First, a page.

Just as data correctness is key to success, so is data attribute correctness. In every project I’ve seen cases where we identify the potential values for data elements, only to later discover exceptions that throw off carefully constructed data translation processes or report formats. I’ve also seen cases where stakeholders agreed on business rules that governed data values, only to later find that those rules were different (or even ignored) in practice.
You should assume that these things will come up in your project, and don’t be afraid to verify and re-verify data attributes and assumptions along the way.
Pre-identify data ownership
Another step that trips up data warehouse projects is failing to properly identify data element ownership, at both the person and system levels. (Yes, that’s data element – record-level ownership isn’t fine tuned enough and, besides… which record? The source datastore(s)? The warehouse datastore?)
Sure, it’s easy to plan and build for the data as it stands today, but what happens if there are data conflicts? If two different people create data for the same physical thing, which takes precedent? If two different people edit a single data element, who’s change wins out? These and other similar questions must be answered up front, and those answers must be built into the data transformation steps ahead of time. Otherwise, you run the risk of data collisions and conflicts, and ultimately end up with bad data.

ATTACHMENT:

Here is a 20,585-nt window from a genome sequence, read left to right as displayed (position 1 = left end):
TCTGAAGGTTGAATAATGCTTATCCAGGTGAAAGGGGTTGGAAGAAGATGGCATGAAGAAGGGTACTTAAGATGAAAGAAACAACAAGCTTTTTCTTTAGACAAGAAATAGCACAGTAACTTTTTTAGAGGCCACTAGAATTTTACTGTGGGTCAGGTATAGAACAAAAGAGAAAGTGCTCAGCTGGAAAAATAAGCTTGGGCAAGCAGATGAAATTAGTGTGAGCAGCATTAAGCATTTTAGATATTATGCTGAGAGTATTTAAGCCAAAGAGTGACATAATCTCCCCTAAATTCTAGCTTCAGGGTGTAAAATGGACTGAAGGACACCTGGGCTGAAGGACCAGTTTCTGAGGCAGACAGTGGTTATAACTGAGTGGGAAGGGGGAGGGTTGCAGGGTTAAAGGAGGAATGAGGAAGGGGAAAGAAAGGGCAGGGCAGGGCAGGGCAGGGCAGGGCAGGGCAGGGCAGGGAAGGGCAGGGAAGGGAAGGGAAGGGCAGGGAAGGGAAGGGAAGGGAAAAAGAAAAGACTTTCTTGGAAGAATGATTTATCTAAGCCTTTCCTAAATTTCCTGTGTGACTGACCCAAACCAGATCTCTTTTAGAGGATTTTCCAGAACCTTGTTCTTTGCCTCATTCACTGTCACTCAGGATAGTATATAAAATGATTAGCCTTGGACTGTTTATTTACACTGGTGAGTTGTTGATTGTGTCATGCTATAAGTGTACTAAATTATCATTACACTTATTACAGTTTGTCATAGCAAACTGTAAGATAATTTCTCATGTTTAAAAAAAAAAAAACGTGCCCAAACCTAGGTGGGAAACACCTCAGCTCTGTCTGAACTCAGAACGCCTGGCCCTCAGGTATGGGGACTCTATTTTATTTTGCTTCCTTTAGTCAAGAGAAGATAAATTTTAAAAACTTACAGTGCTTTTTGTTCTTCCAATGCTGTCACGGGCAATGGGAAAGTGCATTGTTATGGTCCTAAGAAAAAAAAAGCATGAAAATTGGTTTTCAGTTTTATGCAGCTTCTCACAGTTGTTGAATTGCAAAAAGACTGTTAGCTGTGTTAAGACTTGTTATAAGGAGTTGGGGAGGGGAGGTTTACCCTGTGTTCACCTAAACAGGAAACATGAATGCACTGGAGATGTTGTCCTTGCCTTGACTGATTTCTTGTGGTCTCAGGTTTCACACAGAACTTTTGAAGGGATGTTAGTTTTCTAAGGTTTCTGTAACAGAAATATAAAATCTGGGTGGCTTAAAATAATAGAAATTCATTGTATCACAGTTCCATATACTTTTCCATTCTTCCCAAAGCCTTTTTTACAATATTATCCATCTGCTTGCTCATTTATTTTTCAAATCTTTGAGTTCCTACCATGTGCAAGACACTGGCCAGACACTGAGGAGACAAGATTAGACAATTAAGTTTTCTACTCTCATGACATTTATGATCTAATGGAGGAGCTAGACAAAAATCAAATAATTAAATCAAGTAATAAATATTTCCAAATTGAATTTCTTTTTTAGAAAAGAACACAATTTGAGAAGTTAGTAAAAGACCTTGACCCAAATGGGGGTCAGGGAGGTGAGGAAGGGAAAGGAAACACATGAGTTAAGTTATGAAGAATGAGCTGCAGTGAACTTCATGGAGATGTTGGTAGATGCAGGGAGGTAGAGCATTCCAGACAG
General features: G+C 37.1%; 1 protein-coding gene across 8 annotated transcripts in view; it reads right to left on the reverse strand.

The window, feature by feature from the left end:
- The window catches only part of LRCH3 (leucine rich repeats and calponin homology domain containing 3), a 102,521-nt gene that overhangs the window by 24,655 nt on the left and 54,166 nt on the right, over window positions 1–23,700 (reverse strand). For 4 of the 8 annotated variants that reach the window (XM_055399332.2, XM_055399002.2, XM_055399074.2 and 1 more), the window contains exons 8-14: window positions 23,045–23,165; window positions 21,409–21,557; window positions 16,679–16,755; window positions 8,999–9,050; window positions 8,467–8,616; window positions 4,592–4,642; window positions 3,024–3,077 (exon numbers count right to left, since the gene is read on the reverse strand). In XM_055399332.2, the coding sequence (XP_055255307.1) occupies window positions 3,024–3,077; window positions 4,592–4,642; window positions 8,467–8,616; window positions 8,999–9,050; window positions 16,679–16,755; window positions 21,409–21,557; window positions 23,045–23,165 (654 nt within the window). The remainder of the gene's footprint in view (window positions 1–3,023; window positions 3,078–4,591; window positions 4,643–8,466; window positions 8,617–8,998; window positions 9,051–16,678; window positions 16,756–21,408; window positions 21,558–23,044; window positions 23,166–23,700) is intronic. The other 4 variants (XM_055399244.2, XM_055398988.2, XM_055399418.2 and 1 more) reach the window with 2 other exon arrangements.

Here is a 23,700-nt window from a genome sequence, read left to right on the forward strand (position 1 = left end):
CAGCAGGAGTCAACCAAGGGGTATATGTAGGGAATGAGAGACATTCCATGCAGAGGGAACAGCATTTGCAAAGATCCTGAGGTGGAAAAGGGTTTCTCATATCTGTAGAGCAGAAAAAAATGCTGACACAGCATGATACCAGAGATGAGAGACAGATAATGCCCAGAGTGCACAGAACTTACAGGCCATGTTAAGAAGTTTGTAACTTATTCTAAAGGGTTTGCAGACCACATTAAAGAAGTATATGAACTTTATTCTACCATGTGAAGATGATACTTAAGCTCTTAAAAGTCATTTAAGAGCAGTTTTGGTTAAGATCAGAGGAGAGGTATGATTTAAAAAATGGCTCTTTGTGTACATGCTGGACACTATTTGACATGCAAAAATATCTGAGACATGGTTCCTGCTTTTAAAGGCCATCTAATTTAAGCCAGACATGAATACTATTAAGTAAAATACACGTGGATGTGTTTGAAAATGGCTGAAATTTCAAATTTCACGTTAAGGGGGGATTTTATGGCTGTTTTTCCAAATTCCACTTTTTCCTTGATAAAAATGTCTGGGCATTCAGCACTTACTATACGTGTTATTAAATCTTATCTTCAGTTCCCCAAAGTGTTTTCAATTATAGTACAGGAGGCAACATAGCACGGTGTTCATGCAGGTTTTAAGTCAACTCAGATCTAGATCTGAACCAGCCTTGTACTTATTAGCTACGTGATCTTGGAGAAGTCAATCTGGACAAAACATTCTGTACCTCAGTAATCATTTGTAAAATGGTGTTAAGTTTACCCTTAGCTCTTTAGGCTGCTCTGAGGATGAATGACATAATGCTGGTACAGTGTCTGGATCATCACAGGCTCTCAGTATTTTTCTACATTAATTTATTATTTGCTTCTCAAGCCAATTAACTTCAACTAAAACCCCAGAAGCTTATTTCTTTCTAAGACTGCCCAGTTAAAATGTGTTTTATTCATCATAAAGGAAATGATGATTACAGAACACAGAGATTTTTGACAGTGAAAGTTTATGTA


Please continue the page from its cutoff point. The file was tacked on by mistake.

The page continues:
And you do remember what bad data means for your project, right?
Don’t get blinded by the science
Again, as tech monkeys we tend to get caught up in the technology steps. The thing to remember is that, while certainly important, the mechanics of moving data from source(s) to destination is but a small part of the overall data warehouse process. The people involved in the data warehouse and the processes they follow are more important to the ultimate success of the project. Don’t forget to include them in your process and contingency planning.
Don’t forget to build in security
It’s an unfortunate reality, but we must remember that data warehouses as a rule tend to involve a healthy amount of process re-engineering. In other words, it’s a recognition that the organization was unsatisfied with the way data was being collected and shared. As is the case whenever we talk business processes, there will be those who have a vested interest in how things WERE done, and they may not agree with the changes (or, frankly, the need for any changes.) Translation: Not everybody will want the project to succeed.
It’s vital for us, then, to ensure the integrity and viability of the data in order to protect the organization’s best interests. This requires steps such as enabling secure logins, controlling read/write access to data, logging changes, performing regular (frequent) backups, and other similar functions. We need to build these into our project timelines up front, and resist the urge to rollout the project without them in place. Remember, security (and success) is up to you!
Data Warehouse or Data Outhouse?
These steps are crucial to ensuring a successful experience. Follow them and your data warehouse project will be far more likely to succeed. It’s up to you… would you rather your reports be useful for making business decisions, or only useful as toilet paper?